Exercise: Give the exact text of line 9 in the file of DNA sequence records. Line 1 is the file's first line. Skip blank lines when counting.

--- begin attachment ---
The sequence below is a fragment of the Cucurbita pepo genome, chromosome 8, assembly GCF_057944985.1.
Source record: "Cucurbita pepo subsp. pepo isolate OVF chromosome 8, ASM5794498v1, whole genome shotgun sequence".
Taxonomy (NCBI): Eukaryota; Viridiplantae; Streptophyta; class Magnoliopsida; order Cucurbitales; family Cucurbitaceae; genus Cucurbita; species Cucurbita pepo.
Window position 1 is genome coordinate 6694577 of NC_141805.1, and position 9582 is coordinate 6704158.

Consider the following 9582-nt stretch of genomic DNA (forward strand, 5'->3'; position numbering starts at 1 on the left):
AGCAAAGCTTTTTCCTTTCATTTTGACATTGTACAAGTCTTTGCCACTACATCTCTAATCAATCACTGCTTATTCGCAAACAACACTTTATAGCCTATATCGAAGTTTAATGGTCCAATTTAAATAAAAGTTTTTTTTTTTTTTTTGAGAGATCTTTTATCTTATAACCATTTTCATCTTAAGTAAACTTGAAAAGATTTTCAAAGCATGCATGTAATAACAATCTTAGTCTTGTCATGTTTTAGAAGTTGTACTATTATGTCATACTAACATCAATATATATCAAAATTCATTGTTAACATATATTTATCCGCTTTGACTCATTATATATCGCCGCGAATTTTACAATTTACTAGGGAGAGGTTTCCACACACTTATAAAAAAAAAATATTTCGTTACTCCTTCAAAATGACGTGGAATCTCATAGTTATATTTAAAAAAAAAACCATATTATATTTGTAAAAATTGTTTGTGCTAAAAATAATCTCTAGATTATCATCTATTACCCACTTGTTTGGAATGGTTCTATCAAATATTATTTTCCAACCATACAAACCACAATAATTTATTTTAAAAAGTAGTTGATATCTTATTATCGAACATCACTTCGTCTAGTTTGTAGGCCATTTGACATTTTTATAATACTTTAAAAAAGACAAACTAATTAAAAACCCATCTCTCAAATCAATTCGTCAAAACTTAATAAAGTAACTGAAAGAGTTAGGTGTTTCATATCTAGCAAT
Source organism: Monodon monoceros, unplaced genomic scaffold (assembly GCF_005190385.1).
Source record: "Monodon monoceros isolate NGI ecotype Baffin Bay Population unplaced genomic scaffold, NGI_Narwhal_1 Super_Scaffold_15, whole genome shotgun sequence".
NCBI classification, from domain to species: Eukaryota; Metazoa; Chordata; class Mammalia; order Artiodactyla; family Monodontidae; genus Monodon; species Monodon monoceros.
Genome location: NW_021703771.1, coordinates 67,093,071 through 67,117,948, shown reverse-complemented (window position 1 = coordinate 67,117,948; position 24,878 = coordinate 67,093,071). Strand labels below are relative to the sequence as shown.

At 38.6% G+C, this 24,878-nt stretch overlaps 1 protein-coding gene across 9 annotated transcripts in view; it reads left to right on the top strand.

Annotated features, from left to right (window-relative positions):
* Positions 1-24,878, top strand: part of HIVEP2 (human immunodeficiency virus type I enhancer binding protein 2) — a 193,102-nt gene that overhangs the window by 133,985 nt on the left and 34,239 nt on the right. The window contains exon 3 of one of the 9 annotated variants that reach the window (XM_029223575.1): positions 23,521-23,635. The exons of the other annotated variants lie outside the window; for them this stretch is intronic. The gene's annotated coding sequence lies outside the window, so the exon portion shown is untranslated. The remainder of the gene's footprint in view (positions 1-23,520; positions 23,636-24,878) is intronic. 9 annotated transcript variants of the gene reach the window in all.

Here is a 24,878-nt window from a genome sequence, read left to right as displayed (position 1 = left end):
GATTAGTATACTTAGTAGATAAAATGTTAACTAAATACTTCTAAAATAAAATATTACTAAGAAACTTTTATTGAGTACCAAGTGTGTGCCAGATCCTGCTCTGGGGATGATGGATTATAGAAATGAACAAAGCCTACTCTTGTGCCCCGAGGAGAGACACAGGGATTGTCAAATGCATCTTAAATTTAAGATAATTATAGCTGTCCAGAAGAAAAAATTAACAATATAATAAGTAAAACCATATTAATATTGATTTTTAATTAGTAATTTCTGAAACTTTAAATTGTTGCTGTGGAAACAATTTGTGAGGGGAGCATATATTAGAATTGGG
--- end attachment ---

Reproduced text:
NCBI classification, from domain to species: Eukaryota; Metazoa; Chordata; class Mammalia; order Artiodactyla; family Monodontidae; genus Monodon; species Monodon monoceros.